• Jack Radcliffe April 17, 2010, 7:19 AM

    One of our artists, Jim McGrath, has recorded a version of Passing Through with additional lyrics. We would like to arrange for proper mechanical rights as well as identify the publisher for the original. Can anyone here help?


  • Jugurtha Harchaoui April 18, 2010, 3:59 AM

    dear jack: please send me an e-mail at support@la-danaide.com – best, j.

  • Jeffrey H. Teitel May 14, 2012, 7:34 PM

    Back in `66, I heard singer and guitarist, Betsy Bick sing,
    “I heard Ghandi speak one night, I said man we`ve got to fight,
    He said love is the weapon we must use,
    It is love that we must choose so none will ever lose,
    Were all brothers, and were only passing through.”

  • Lindianne September 15, 2013, 11:53 PM

    Kathy Sindin and I used to sing Passing Through in the sixties at Clarkstown Junior High.

    Recently I recalled it and started singing it again. It is a great song and I will be using it as the theme song for The Freedom Show. Thanks for researching this great song and posting the songwriter and other Passing Through lore.

    • Richard Silverstein September 16, 2013, 2:26 AM

      So much I didn’t know about Kathy Sindin. Perhaps so much we didn’t know about each other. High school was a pretty atomizing experience. Nor did I know this song then. Not till Leonard Cohen recorded it.

      I haven’t had any contact with anyone from Clarkstown HS for years. How are you?

  • Musica Romantica February 26, 2014, 5:23 PM

    i like this part:
    I saw Adam leave the Garden with an apple in his hand,
    I said “Now you’re out, what are you going to do?”
    “Plant some crops and pray for rain, maybe raise a little cane.
    I’m an orphan now, and I’m only passing through.”
    good post Thanks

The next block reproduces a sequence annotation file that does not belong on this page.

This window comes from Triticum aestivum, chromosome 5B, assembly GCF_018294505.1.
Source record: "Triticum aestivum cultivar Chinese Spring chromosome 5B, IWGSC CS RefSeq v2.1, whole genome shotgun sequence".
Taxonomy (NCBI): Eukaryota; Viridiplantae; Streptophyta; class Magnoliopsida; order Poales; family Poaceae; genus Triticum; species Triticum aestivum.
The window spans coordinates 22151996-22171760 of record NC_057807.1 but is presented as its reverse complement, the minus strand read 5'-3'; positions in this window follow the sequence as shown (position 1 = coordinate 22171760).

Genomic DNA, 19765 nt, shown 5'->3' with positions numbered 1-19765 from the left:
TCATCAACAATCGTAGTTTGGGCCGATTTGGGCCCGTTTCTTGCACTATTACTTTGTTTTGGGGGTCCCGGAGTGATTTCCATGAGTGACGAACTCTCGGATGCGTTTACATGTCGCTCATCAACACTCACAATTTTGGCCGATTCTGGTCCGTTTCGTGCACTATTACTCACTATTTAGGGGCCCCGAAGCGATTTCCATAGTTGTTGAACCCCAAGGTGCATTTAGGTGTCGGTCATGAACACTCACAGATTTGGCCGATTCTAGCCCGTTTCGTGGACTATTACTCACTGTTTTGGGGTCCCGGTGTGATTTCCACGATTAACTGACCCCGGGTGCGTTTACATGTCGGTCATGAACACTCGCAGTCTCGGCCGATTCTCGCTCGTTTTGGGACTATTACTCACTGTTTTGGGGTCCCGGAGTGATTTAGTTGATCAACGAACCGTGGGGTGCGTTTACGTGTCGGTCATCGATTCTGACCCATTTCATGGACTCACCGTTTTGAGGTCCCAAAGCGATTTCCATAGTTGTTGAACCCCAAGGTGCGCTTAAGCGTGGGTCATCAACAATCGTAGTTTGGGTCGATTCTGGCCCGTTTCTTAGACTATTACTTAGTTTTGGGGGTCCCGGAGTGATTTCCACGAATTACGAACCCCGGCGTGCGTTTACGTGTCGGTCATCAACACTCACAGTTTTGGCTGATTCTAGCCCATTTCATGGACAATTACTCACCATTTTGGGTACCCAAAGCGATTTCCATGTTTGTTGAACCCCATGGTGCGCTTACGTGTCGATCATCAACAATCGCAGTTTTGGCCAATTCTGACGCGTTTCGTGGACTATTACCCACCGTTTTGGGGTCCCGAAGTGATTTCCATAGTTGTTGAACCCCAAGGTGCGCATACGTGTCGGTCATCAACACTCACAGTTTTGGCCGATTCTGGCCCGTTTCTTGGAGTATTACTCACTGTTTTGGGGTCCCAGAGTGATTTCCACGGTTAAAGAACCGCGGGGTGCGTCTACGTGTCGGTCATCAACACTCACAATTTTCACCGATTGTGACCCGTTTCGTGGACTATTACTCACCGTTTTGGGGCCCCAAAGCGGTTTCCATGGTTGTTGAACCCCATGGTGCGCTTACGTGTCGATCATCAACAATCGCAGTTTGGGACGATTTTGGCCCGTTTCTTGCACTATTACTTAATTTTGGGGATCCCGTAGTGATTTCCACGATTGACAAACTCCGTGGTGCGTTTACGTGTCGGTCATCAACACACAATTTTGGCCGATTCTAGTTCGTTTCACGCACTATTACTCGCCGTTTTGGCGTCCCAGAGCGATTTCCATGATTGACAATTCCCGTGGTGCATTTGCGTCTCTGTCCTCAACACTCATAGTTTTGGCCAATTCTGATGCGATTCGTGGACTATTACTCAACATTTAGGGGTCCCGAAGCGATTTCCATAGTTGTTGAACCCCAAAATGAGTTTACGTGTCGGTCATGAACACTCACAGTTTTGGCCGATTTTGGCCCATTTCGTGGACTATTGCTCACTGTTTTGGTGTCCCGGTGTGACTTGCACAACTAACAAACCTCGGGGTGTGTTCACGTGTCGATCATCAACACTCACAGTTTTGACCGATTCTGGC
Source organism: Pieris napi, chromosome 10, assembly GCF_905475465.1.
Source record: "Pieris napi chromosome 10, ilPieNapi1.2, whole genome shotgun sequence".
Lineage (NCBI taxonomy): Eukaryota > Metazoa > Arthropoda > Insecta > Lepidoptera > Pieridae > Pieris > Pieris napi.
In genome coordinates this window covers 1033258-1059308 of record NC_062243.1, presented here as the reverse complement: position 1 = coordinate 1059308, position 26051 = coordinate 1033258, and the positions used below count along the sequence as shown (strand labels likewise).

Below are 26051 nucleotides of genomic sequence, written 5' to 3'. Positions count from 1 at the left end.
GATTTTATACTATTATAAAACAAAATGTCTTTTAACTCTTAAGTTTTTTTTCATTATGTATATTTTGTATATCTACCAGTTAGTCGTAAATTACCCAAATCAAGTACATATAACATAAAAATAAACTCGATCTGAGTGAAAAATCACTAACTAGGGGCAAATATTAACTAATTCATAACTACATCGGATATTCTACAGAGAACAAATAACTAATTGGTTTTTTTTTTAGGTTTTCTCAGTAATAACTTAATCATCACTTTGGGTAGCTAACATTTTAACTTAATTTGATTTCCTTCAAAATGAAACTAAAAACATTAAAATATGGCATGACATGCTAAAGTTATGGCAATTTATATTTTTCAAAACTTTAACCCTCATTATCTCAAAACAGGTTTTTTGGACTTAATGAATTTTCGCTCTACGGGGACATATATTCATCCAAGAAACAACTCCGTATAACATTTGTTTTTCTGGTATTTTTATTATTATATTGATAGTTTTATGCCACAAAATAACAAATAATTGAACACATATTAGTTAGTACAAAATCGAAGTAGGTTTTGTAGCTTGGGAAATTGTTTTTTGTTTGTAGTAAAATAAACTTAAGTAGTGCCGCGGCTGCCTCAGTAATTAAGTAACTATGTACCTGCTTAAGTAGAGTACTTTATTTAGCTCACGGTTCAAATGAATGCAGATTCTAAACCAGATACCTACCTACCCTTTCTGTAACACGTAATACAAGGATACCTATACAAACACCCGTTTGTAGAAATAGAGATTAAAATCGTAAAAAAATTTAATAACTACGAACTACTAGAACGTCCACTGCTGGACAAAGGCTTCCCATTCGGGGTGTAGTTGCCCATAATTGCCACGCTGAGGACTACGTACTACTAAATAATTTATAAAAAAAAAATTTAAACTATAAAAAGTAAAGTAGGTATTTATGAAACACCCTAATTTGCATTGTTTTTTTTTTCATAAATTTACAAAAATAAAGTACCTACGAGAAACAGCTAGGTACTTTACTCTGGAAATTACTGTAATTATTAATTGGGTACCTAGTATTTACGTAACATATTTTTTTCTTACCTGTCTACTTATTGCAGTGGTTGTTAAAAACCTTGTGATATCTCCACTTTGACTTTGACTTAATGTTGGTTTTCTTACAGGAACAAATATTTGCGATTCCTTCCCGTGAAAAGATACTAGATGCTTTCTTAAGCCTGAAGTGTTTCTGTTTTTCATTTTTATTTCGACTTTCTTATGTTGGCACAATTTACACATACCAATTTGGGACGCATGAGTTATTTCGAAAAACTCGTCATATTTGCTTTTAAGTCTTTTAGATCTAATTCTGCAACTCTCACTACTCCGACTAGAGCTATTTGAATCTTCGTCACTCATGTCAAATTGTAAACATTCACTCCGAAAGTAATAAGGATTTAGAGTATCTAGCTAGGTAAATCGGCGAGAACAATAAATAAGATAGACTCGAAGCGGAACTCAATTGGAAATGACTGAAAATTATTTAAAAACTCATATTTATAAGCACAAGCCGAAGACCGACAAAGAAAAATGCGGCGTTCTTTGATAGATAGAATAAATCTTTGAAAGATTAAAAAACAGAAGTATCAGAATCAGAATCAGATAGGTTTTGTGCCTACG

• George Aronson March 30, 2014, 7:45 AM

    I remember the song from campfire sing-alongs in the 1960s. With the years passing, much has happened and the song still sings so well! But the FDR verse never sounded like FDR, and the world of campfire song has moved away from gender-specific language. So here are some verses that weren’t posted above that reflect those thoughts.

    I was at Franklin Roosevelt’s side just a awhile before he died
    He said “Freedom must come out of World War II
    Free for speech and free for prayer. Free from want and free from fear.
    We need freedom for we’re only passing through”

    Gandhi spoke to me one night, he said “Yes, we have to fight,
    but love and trust are the weapons we must use
    Trust in your humanity, be the world you want to see
    Walk together for we’re only passing through”

    I was with Nelson Mandela in his Robben Island cell
    How do you not hate them for what they’ve done to you?
    He said “If you want the hate to end, make your enemy your friend
    We’ve so little time and we’re just passing through.”

  • George Aronson March 30, 2014, 7:48 AM

    And here’s another verse I’ve heard from a Jewish socialist summer camp

    I stood on Herzl’s balcony with Basel there below
    “Do you think your vision ever will come true?”
    “If we only have the will, every dream we can fulfill
    We’re all dreamers and we’re only passing through.”

  • david kaufman May 21, 2014, 3:41 PM

    I think that the line in Adam leaving the garden should be spelled ‘maybe raise a little Cain’, which would refer both to his son and to the idea of raising Hell thereby being a pun.

  • George Aronson May 22, 2014, 3:06 AM

    Another verse I have heard

    I sat to chat with Jefferson as he sat down to write
    “Tell me which rights are self-evident to you?”
    “Life and liberty, I guess, and pursuit of happiness
    We’ve so little time and we’re just passing through”

    And another take on the Lincoln verse

    I was speakin’ with Abe Lincoln on the train to Gettysburg
    “How do we heal a nation torn in two?”
    “Show no malice when they fall
    Just have charity to all
    we’re all brothers and we’re only passing through”

  • Eric Vercauteren May 17, 2015, 7:48 PM

    I always thought that the verse “maybe raise a little cane” should read “maybe raise a little Cain”.
    Can someone shed light on this?